How does a global team compare to an in-house workforce?
In a time where rising costs ultimately control the fate of your business, employing labour overseas is likely to have crossed your mind – and if not, now it has. There are many stereotypes surrounding this way of working, though as we know, assumptions are often proven inaccurate. So we’re going through the pros and cons of both global and in-house employees, and any specific considerations of either approach.
The traditional team tends to be located within a central HQ, whether it be an office, workshop, or any other type of location. This is a proven way of fuelling collaboration, offering sufficient support around the board and ensuring all employees stay in the loop with general business matters. More recently, this is being accompanied by a small amount of remote working to improve work-life balance and motivate people further.
Being all in one location helps build a closer team with better working relationships, meaning employees feel understood and like they belong within the business. This is very likely to have a positive impact on the overall output of a workforce. In addition to this, there is very little chance for communication issues until remote working is considered.
However, the traditional workforce has its flaws. Firstly, the cost of UK labour currently cannot be ignored. Behind energy costs, the rising cost of labour is the main reason businesses are increasing their prices. This is a huge reason you should consider using global talent in your workforce. In addition to this, there is a limited candidate pool when narrowed down to a small radius in the UK, especially if they must be able to commute to your office.
The future of work is rapidly turning to global employees, following the success of remote working in the UK in recent years. This essentially works on the same mechanism, only the staff are much further away. This can be a great way to turn a business around, though it will only be effective in roles that can be done online or over the phone. For example, a telemarketer or software developer would work perfectly, whereas a builder would not be possible.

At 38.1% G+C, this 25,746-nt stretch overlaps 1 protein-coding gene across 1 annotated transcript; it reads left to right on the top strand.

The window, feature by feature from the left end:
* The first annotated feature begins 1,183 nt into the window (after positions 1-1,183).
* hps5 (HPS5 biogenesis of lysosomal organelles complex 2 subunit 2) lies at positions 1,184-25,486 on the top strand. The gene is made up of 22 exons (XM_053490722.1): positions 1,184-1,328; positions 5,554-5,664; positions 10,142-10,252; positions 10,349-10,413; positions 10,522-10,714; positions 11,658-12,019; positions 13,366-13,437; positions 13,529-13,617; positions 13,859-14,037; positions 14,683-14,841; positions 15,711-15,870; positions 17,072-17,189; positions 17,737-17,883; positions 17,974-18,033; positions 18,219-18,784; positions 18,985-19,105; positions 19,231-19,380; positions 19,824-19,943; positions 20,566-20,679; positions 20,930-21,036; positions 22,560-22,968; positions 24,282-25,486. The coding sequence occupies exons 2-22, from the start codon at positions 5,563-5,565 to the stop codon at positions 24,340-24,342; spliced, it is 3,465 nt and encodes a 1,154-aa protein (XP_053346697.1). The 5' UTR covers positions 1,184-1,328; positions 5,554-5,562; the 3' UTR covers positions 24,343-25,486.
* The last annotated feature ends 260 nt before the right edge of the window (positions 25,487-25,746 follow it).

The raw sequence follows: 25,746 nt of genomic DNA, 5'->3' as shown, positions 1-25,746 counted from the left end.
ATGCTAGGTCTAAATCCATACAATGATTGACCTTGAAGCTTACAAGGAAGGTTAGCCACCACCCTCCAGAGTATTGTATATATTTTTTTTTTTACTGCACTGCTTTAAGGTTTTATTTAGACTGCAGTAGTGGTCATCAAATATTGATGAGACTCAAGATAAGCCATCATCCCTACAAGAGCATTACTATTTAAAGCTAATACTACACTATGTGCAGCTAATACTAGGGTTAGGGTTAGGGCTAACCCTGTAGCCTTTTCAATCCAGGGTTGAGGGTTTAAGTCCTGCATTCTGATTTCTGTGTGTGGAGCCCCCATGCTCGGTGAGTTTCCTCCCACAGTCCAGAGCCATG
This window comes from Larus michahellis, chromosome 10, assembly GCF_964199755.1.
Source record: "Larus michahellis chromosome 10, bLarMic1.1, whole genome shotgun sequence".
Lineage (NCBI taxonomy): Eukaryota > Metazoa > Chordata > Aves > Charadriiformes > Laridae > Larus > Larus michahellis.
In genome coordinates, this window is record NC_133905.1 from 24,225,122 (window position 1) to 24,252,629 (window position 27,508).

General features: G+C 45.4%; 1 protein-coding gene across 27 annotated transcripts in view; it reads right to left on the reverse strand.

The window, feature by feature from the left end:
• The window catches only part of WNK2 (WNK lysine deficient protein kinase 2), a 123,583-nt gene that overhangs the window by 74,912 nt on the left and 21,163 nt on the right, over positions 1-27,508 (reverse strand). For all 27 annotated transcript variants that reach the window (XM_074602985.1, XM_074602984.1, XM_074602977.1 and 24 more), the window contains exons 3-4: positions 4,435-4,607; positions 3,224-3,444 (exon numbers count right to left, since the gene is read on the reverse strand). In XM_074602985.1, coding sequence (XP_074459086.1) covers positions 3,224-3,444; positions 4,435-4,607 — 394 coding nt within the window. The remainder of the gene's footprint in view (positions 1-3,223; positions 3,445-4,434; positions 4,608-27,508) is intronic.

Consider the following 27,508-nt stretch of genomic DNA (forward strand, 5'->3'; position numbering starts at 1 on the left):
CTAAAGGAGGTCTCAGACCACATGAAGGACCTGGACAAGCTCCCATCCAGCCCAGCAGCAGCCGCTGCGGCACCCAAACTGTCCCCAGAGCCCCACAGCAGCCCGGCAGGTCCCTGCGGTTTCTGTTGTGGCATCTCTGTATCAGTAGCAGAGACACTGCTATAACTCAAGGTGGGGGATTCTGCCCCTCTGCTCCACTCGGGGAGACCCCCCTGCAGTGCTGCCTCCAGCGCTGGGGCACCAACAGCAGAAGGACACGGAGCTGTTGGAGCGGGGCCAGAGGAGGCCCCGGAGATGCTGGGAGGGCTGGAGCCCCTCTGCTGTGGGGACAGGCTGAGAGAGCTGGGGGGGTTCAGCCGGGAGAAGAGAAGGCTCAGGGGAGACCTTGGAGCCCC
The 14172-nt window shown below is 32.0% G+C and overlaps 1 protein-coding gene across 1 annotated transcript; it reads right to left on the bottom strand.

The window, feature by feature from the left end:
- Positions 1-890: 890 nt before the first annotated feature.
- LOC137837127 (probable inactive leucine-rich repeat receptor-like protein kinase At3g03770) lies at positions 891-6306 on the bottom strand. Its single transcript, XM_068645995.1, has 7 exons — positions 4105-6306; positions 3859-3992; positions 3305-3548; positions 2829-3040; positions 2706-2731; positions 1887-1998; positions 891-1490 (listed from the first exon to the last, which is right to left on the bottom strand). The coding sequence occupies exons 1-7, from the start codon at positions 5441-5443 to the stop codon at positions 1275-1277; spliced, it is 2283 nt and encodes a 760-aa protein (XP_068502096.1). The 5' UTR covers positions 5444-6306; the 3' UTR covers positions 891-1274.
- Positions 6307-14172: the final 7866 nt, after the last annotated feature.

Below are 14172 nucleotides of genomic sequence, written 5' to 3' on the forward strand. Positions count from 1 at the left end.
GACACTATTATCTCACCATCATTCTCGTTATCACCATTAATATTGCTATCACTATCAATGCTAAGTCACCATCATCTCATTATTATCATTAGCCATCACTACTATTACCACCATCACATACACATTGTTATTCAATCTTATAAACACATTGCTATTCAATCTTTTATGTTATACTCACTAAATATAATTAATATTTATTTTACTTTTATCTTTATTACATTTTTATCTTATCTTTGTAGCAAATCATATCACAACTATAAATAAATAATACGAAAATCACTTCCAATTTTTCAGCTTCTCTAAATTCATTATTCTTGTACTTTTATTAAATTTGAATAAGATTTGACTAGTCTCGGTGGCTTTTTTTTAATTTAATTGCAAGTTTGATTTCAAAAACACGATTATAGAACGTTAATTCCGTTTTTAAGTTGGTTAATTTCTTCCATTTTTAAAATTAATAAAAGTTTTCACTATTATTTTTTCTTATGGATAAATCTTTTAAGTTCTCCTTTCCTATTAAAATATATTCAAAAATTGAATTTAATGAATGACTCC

Employing workers from around the world can benefit your business in numerous ways, one of which is by extending your candidate pool and increasing your chances of finding the skilled labour you need. With the UK being short of skilled labour, this could give you an edge over any competition. In addition to this, depending on the location you’re hiring in, you can save a significant amount over a UK team. For example, at DeskFrnd, we save our clients up to 60% of their UK pay bill, whilst paying more than 30% above in-country averages.
One of the only issues with global workforces is that your success can depend on the provider you use, which means carrying out your due diligence is extremely important. If a provider does not take the time to fully understand your business then this is a recipe for disaster. The right provider will recruit based on your business needs and long-term goals, along with any more information you share.
In conclusion, global hiring is a significant tool within recruitment, as it eliminates many drawbacks of traditional employment. Although it is unsuitable for businesses with physical services, those who can use it will have a huge advantage over their competitors. In-house workforces still have their place, and we’d recommend using them in collaboration with an overseas team, using the wealth of today’s technology.
If you’re interested in expanding your team, book a chat to see how we can help!